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(H. R. 9203.) An Act To punish the transportation of stolen motor vehicles in Interstate or foreign commerce.
Be it enacted by the Senate and House of Representatives of the United States of America in Congress assembled, that this Act may be cited as the National Motor Vehicle Theft Act.
SEC. 2. That when used in this Act:
(a) The term "motor vehicle" shall include an automobile, automobile truck, automobile wagon, motor cycle, or any other selfpropelled vehicle not designed for running on rails;
(b) The term "interstate or foreign commerce" as used in this Act shall include transportation from one State, Territory, or the District of Columbia, to another State, Territory, or the District of Columbia, or to a foreign country, or from a foreign country to any State, Territory, or the District of Columbia.
SEC. 3. That whoever shall transport or cause to be transported in interstate or foreign commerce a motor vehicle, knowing the same to have been stolen, shall be punished by a fine of not more than $5,000, or by imprisonment of not more than five years, or both.
SEC. 4. That whoever shall receive, conceal, store, barter, sell, or dispose of any motor vehicle, moving as, or which is a part of, or which constitutes interstate or foreign commerce, knowing the same to have been stolen, shall be punished by a fine of not more than $5,000, or by imprisonment of not more than five years, or both.
SEC. 5. That any person violating this Act may be punished in any district in or through which such motor vehicle has been transported or removed by such offender.
Received by the President, October 17, 1919.
(NOTE BY THE DEPARTMENT OF STATE.-The foregoing act having been presented to the President of the United States for his approval, and not having been returned by him to the house of Congress in which it originated within the time prescribed by the Constitution of the United States, has become a law without his approval.)
(H. R. 8298.) An Act To amend section 1044 of the Revised Statutes of the United States relating to limitat ons in criminal cases.
Be it enacted by the Senate and House of Representatives of the United States of America in Congress assembled, That section 1044 of the Revised Statutes of the United States be amended so as to read as follows:
“Sec. 1044. No person shall be prosecuted, tried, or punished for any offense, not capital, except as provided in section 1046, unless the indictment is found, or the information is instituted, within three years next after such offense shall have been committed: Provided, however, That in offenses involving the defrauding or attempts to defraud the United States or any agency thereof, whether by conspiracy or not, and in any manner, and now indictable under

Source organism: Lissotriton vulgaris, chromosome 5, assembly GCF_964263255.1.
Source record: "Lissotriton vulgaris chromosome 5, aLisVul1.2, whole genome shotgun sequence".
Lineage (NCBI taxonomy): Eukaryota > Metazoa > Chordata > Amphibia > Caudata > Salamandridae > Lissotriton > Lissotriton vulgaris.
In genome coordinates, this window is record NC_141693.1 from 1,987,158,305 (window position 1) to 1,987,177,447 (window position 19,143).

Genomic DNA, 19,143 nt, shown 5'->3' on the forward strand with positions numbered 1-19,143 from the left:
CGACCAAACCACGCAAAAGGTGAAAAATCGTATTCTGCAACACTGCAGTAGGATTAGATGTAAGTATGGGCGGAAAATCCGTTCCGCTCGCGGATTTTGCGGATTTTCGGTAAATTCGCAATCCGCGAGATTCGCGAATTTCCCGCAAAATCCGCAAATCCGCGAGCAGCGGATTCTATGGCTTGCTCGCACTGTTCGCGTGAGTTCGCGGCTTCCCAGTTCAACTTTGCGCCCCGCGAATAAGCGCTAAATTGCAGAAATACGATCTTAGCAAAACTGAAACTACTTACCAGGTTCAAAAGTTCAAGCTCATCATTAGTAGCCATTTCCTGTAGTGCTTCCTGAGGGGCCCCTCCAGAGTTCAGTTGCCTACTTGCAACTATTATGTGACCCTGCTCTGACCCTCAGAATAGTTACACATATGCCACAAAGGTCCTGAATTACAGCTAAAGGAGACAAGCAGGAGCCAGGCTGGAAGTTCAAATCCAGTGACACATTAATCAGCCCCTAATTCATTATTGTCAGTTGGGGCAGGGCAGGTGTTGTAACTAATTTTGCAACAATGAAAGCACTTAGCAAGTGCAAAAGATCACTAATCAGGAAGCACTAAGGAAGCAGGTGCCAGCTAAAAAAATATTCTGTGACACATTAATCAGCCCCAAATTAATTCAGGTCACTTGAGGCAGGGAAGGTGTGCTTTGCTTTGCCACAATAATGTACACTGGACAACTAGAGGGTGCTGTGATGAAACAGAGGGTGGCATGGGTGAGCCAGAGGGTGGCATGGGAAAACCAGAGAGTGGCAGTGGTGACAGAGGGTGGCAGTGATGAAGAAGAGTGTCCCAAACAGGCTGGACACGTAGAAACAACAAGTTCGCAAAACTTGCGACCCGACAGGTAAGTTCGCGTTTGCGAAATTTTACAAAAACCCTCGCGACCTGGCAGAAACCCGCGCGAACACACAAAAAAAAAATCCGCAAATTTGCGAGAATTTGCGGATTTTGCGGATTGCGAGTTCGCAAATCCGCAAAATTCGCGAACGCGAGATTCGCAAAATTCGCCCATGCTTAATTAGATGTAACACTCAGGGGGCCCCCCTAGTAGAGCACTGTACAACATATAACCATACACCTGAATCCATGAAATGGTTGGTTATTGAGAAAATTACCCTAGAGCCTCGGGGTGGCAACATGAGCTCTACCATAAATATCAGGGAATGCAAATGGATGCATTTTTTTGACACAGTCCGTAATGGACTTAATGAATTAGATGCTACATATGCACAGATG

any existing statutes, the period of limitation shall be six years. This Act shall apply to acts, offenses, or transactions where the existing statute of limitations has not yet fully run, but this proviso shall not apply to acts, offenses, or transactions which are already barred by the provisions of existing laws.''
Sec. 2. That this Act shall be in force and effect from and after the date of its passage.
Approved, November 17, 1921.
(PUBLIC—No. 3—70TH CONGRESS)
(S. 1397] An Act Amending section 1044 of the Revised Statutes of the United States as amended by the Act approved November 17, 1921 (chapter 124, Furty-second Statutes at Large, page 220).
Be it enacted by the Senate and Ilouse of Representatives of the United States of America in Congress assembled, That section 1044 of the Revised Statutes of the United States, as amended by the Act approved November 17, 1921 (chapter 124, Forty-second Statutes at Large, page 220), be amended so as to read as follows:
" Sec. 1044. No person shall be prosecuted, tried, or punished for any offense, not capital, except as provided in section 1046, unless the indictment is found, or the information is instituted, within three years next after such offense shall have been committed : Provided, That nothing herein contained shall apply to any offense for which an indictment has been heretofore found or an information instituted, or to any proceedings under any such indictment or information.”
Approved, December 27, 1927.
(H. R. 2869) An Act For the establishment of a United States Industrial Reformatory.